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LCQ9: Regulation of tourism industry
     Following is a question by the Hon Lau Kwok-fan and a written reply by the Secretary for Commerce and Economic Development, Mr Edward Yau, in the Legislative Council today (October 23):
     It has been reported that the Action Travel Services Limited suddenly closed down in March last year, affecting around 450 customers who suffered a loss of several million dollars in total. Before it closed down, the company had been selling for a long time promissory tour packages, i.e. air tickets and hotel accommodations without confirmed departure dates. As the receipts held by such customers were not franked with levy stamps, they were not protected by the Travel Industry Compensation Fund. Regarding the regulation of the tourism industry, will the Government inform this Council:
(1) given that over a year ago, the Customs and Excise Department arrested, under the Trade Descriptions Ordinance (Cap. 362), three persons-in-charge of the aforesaid travel agency who were suspected to have wrongly accepted payment, and yet it is learnt that the Department of Justice (DoJ) has decided not to institute prosecutions against them, of the specific justifications based on which DoJ made such decision, and whether it has studied if there are loopholes in the existing regulatory regime; if it has studied and the outcome is in the affirmative, of the measures in place to plug the loopholes; if the study outcome is in the negative, the justifications for that;
(2) of the respective numbers of cases involving the tourism industry in which DoJ (i) provided legal advice to law enforcement agencies and (ii) instituted prosecutions against the persons concerned, in each of the past five years; and
(3) given that in November last year, this Council passed the Travel Industry Bill, which provides that the Travel Industry Authority to be established will take over the duties to regulate the industry, of the progress of the relevant work?

     In response to the question raised by the Hon Lau Kwok-fan, with the Department of Justice (DoJ) consulted, my reply is as follows:
(1) The Trade Descriptions Ordinance (Cap. 362) (the Ordinance) prohibits a series of unfair trade practices, including wrongly accepting payment. Under the Ordinance, any trader commits an offence if at the time of acceptance of payment, the trader intends not to supply the product or intends to supply a materially different product, or there are no reasonable grounds for believing that the trader will be able to supply the product within a specified or reasonable period. The maximum penalty upon conviction is a fine of $500,000 and imprisonment for five years. The Ordinance accords adequate protection to consumers.
     The Customs and Excise Department (C&ED) is responsible for enforcing the Ordinance and seeks legal advice from DoJ based on the facts and evidence collected during an investigation. In making any prosecutorial decision on whether or not to prosecute, DoJ will carefully consider the evidence submitted by the law enforcement agency, the facts of the case, the applicable laws and the guidelines in the Prosecution Code. A prosecutor must consider two issues in deciding whether to prosecute, i.e. first, whether there is sufficient evidence to justify instituting proceedings; second, if there is sufficient evidence, whether the public interest requires a prosecution to be pursued. A prosecution should not be instituted unless the prosecutor is satisfied that there is legally sufficient evidence to support a prosecution, i.e. evidence that is admissible and reliable and, together with any reasonable inference able to be drawn from it, likely to prove the offence. The test is whether the evidence demonstrates a reasonable prospect of conviction.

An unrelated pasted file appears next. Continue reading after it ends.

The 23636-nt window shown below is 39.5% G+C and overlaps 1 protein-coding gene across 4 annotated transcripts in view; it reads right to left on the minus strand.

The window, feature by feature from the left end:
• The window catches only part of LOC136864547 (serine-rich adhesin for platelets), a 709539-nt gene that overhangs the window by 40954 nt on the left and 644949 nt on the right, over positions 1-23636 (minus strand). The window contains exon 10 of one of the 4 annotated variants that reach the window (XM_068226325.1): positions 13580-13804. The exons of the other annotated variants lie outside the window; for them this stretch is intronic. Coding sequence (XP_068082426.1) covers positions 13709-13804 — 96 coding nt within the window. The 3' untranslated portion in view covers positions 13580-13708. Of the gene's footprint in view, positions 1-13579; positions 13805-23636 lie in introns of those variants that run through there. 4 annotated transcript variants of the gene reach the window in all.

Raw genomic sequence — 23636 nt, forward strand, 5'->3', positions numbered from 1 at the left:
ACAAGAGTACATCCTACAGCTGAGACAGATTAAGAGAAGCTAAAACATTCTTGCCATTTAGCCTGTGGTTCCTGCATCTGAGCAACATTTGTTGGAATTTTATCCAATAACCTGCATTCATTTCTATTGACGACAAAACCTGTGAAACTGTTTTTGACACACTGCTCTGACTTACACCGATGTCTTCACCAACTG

As regards the case mentioned in the question, after carefully considering the materials submitted by C&ED, DoJ is of the view that there is insufficient evidence to support prosecution therein for offences under the Ordinance, and that there is no reasonable prospect of conviction. No prosecution is thus instituted against the persons involved under the Ordinance. This decision is in line with the abovementioned standing prosecution principles, and there is no loophole in the relevant regulatory regime. C&ED will continue to take a three-pronged approach, namely stringent enforcement, compliance promotion, and publicity and education, in enforcing the Ordinance proactively to combat unfair trade practices and protect consumer interests.
(2) DoJ does not maintain the requested statistics.
(3) The Travel Industry Bill was passed by the Legislative Council (LegCo) in end November last year to provide a legal basis for the establishment of the Travel Industry Authority (TIA) as an independent statutory body. The Tourism Commission has set up a preparatory team, headed by an Assistant Commissioner for Tourism, the proposed post creation of which was approved by the Finance Committee of LegCo in end March this year.
     The preparatory team is pressing ahead with planning and undertaking various preparatory tasks, including taking forward an appointment exercise of TIA, formulating TIA's governance framework and work plans, internal administrative rules and procedures, etc., in order to establish TIA as soon as possible and to embark on formulating details of the new regulatory regime (including subsidiary legislation, rules and procedures on licensing and regulatory matters, etc.) and transitional arrangements, etc.
Ends/Wednesday, October 23, 2019
Issued at HKT 14:30
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